Thanks to True West Magazine for this content – check out their original post at http://www.truewestmagazine.com/badlands-bison-rough-riders/
Badlands, Bison and Rough Riders Medora, North Dakota, is the gateway to Theodore Roosevelt National Park.
Teddy Roosevelt first came to Medora, North Dakota, in September of 1883 to
hunt buffalo. He so loved the region that he later operated two ranches there, and included the town on a Presidential tour in 1903.
He later recalled that visit, saying the entire population of the Badlands “down to the smallest baby had turned out to greet me.” He “shook hands with them all” and regretted that he couldn’t spend more time with them.
The Roosevelt name still echoes at venues around town, including in the Medora Musical, an outdoor variety act based largely on the 26th president. Over three summer months, the patriotic, Western-style show draws as many as 125,000 people to the Burning Hills Amphitheatre.
“If you plan to go over a weekend, expect a sellout,” says Natalie Beard, executive director of the Medora Area Convention and Visitors Bureau. “We’re quiet until June 1 and all of a sudden it’s a different place. Things start jumping.”
The town has about 350 hotel rooms, but only 112 residents. Still, it ranks as North Dakota’s most popular destination, a place of great beauty on the western edge of the Badlands.
The biggest draw is the 70,000-acre Theodore Roosevelt National Park,
the entrance to which bumps against downtown. Visitors can take a 36-mile loop drive through the park, past grazing buffalo, wild horses and stunning rock formations.
The Marquis’ Dream
Set on the Little Missouri River, the town began in 1883 as a stop on the Northern Pacific Railway. Its founder, the 24-year-old French nobleman, Marquis de Mores, named it after his bride, Medora von Hoffman.
His two-story frame chateau, now part of a state historic park, has 26 rooms furnished in the finest 1880s style. Be sure to stop at the restored von Hoffman House nearby, built by Medora’s parents and recently listed on the National Register of Historic Places.
Take a walking tour of Medora’s charming downtown, with its board sidewalks and quaint shops. The Rough Riders Hotel, completed in 1885 and originally called the Metropolitan, was renamed in honor of Roosevelt’s famed 1st Volunteer Cavalry, which stormed San Juan Hill in the Spanish-American War.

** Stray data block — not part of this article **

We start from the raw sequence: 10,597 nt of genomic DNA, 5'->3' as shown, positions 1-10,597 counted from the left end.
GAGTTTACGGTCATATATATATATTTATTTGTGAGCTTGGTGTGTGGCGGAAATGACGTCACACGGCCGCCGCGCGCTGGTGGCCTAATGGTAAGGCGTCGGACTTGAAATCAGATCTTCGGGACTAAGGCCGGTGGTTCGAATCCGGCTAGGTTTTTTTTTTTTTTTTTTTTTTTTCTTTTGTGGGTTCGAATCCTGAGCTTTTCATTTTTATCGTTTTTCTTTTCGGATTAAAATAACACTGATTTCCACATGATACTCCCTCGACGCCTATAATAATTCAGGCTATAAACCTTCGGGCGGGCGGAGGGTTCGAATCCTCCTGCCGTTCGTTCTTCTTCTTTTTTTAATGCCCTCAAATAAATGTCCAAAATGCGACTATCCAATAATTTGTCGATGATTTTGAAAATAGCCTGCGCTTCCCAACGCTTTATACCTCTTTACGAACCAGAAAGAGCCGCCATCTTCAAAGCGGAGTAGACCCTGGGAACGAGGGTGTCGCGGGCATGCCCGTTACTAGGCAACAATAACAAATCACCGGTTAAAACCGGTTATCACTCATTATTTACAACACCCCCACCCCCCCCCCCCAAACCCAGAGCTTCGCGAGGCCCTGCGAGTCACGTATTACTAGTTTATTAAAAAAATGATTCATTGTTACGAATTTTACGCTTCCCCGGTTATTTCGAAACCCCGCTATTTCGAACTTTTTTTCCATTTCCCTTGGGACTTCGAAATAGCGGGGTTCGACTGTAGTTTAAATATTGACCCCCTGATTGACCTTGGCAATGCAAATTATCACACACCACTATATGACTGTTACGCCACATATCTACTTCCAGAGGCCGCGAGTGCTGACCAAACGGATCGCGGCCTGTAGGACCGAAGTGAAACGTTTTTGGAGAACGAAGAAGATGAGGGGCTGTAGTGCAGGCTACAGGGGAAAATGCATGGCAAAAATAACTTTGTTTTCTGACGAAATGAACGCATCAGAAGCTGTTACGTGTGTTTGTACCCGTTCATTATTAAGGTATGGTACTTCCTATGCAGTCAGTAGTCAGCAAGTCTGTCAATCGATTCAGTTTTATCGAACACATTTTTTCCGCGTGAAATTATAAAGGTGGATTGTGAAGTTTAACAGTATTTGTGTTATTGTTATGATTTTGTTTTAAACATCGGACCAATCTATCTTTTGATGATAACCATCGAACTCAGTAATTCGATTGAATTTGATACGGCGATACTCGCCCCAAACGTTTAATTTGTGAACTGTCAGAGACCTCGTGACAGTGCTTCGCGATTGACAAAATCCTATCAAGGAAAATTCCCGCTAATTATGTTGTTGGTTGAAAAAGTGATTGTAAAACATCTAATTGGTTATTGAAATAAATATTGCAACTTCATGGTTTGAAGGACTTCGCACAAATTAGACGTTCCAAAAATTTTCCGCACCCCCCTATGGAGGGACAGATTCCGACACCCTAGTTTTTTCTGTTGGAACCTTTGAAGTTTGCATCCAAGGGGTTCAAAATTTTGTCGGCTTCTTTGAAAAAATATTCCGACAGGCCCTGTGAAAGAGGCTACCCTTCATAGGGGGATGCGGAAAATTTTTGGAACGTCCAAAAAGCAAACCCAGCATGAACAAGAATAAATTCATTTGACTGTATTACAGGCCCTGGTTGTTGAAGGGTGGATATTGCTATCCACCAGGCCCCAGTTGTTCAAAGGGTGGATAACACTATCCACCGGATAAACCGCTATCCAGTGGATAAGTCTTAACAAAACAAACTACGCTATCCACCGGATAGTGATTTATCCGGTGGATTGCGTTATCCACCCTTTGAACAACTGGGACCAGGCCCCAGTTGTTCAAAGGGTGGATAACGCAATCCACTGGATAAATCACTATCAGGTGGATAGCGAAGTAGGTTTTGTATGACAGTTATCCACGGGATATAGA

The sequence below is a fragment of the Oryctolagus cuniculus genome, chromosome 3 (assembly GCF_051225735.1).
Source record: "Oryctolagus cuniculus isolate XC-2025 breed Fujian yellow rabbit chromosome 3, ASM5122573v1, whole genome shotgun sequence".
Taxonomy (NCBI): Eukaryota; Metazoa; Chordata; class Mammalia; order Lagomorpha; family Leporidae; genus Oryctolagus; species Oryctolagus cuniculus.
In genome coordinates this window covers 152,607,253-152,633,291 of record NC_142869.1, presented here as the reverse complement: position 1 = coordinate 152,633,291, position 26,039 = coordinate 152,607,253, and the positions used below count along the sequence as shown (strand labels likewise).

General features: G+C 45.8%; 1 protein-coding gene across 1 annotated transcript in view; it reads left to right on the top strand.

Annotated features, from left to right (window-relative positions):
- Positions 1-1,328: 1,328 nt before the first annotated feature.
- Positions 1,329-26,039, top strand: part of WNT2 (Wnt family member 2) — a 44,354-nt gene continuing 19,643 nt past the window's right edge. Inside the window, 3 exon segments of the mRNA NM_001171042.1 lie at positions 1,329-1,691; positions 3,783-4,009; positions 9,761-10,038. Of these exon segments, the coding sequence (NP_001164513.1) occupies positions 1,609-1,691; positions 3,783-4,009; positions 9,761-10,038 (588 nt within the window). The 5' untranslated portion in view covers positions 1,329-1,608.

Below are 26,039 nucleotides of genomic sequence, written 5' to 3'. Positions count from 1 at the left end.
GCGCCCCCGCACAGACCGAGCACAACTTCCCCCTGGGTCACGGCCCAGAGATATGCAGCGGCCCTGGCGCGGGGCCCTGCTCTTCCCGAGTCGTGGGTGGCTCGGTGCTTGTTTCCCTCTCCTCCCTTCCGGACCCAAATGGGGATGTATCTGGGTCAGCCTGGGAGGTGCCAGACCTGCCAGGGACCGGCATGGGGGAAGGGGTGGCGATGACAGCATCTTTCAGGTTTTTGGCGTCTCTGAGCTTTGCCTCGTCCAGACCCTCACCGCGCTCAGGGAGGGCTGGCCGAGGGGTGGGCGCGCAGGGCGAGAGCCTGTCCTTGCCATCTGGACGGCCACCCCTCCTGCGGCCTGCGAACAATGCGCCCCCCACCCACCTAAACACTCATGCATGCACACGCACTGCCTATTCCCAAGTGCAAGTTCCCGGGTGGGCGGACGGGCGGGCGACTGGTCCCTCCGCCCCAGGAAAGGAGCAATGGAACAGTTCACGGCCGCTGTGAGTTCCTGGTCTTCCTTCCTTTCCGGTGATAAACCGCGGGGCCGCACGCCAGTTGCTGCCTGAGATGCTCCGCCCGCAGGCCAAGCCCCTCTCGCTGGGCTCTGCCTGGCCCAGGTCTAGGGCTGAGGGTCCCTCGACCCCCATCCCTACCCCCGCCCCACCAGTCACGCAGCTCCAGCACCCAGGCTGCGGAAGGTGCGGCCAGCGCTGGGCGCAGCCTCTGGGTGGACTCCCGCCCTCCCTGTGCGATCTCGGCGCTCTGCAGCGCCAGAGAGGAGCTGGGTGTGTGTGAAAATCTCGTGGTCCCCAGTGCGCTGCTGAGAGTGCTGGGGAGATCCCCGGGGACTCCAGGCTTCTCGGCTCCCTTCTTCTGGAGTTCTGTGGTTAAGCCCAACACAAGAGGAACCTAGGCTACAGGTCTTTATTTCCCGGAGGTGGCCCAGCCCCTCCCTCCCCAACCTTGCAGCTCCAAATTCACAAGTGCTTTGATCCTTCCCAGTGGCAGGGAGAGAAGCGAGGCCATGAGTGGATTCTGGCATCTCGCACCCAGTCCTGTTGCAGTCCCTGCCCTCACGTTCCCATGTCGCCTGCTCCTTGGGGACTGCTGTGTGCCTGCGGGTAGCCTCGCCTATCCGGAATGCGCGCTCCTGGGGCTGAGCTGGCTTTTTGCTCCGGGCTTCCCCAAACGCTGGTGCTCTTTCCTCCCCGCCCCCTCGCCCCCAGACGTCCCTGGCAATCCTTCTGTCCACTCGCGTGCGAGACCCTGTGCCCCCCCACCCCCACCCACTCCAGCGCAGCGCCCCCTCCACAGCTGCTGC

The lobby doubles as a library with a massive stone fireplace and floor-to-ceiling shelves lined with books about Roosevelt.
The North Dakota Cowboy Hall of Fame features a 15,000-square-foot interpretive center with exhibits that explain all aspects of the area’s Western heritage. Visit the Western Heritage & Cultures exhibit on the second floor of the museum to read about its honorees, including Sitting Bull and popular Western author Louis L’Amour.
At the Billings County Courthouse Museum, see exhibits about the pioneers and a fine gun collection. Former mayor and local historian Doug Ellison recommends reading the notes that cowboy actor Tom Mix wrote to the ranch family he worked for near town.
Mix married his third wife, Olive Stokes, in Medora in 1909. “She visited from Oklahoma and Mix pursued her here, intending to marry her,” says Ellison. “She came to buy horses and left town as Mrs. Tom Mix.”
After touring the museum’s Hall of Honor, which tells about sheriffs who’ve served Billings County, stop at Ellison’s Western Edge bookstore, where Ellison will tell you all about Fred Willard, a little-known Black Hills gunfighter who became the first sheriff. Ellison is writing a book about Willard.
Medora has a strong Custer connection, too. On May 28, 1876, as his command marched toward legend at the Little Big Horn, they camped along Davis Creek, about 15 miles southeast of town.
Unaware of what awaited them, Frank Neely and William Williams, who served under Maj. Marcus Reno and survived the fight, took time to carve their names on a sandstone bluff. Those etchings are still visible at a site called Initial Rock.